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The Conservation Reserve Program:
Habitat for Grassland Birds


In 1985 the Food Security Act established the Conservation Reserve Program (CRP) primarily to conserve and improve soil and water resources of highly erodible cropland. Emphasis was placed on taking out of agricultural production certain highly erodible or eroding lands by establishing perennial cover on them, thereby reducing soil erosion and sedimentation of streams, and improving water quality. Another objective was to enhance habitat for fish and wildlife populations. Related to that objective, we evaluated the use by breeding birds of selected CRP fields in eastern Montana, North and South Dakota, and western Minnesota. With about 4 million hectares, these four states contain nearly 30% of all land enrolled in the Program; thus, the CRP is of enormous importance in that region.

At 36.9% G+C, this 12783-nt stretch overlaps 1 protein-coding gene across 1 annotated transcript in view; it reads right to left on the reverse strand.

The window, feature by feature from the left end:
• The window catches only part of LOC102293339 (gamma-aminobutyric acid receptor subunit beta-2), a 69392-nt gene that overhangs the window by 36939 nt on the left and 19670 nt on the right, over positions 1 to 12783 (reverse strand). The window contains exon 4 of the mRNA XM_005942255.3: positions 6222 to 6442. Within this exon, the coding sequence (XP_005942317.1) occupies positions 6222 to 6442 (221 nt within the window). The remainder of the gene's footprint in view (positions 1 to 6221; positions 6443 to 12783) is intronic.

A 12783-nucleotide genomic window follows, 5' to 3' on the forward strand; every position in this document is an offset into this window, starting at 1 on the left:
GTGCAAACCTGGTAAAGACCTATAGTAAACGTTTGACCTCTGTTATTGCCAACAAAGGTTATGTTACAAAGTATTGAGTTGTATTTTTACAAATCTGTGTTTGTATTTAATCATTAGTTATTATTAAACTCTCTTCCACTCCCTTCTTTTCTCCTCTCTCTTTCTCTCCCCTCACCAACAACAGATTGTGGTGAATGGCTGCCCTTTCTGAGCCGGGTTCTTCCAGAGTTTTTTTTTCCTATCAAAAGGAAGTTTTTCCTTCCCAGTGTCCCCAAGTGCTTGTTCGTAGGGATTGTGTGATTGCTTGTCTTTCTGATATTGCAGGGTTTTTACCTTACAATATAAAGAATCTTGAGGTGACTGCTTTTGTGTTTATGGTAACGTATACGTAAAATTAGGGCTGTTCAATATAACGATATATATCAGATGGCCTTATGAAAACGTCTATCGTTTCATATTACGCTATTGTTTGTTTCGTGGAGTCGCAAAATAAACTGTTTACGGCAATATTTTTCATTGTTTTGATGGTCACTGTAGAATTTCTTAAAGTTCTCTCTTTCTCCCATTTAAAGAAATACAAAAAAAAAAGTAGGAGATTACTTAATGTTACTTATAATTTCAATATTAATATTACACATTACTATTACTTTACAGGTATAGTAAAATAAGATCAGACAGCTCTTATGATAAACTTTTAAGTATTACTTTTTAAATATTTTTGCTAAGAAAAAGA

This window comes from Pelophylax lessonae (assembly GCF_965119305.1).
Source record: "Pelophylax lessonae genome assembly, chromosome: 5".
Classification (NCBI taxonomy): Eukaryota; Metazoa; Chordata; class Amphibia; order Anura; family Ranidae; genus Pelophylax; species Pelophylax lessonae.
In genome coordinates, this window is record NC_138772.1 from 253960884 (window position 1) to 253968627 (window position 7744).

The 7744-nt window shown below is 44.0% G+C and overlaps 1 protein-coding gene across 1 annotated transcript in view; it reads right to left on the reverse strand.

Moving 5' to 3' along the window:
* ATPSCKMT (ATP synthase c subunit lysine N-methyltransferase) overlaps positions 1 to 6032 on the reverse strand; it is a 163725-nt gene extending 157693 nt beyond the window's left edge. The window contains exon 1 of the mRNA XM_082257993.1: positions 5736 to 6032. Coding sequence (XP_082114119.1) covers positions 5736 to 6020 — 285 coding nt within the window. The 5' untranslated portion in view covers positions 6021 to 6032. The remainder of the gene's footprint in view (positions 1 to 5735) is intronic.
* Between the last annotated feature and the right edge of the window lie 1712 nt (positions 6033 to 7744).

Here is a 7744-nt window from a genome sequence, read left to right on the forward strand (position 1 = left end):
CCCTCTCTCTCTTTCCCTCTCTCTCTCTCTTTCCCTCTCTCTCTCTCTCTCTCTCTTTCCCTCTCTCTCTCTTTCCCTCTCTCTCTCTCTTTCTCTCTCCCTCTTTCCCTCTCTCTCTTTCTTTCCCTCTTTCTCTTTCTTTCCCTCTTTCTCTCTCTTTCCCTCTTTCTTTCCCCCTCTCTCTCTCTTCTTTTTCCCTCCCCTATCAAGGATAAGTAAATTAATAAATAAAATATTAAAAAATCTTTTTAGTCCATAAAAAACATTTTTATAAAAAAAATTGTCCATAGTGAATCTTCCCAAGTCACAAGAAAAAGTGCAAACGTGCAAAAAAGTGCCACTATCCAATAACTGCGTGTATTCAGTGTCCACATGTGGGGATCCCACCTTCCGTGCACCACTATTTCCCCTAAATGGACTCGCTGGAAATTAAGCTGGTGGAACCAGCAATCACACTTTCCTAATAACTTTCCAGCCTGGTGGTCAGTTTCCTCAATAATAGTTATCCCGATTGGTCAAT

Because CRP habitat is new, evaluations of its value to wildlife are limited. Studies have been completed on nesting in CRP fields by ducks (Luttschwager 1991; Kantrud 1993) and by Ring-necked Pheasants (Berthelsen et al. 1990; see American Ornithologists' Union 1983 for scientific names). King (1991) surveyed birds on 4-6 CRP fields and some alternative habitats in eastern Nebraska during 1989-1990. Attempts have been made to measure habitat changes resulting from CRP and to predict subsequent effects on certain birds through various models (Hays et al. 1989; Stauffer et al. 1989). As yet, however, little published information exists on actual use of CRP fields by birds, especially nongame species. Elsewhere we (Johnson and Schwartz, in press) documented the significance of CRP fields to breeding grassland birds in the northern Great Plains. The present paper describes in greater detail some of the characteristics of the CRP fields we studied in 1990-1992. We also develop models assessing the influence of certain variables on the density of the most common species. Explanatory variables include geographical and temporal indicators, conservation practice employed, and vegetation structure.

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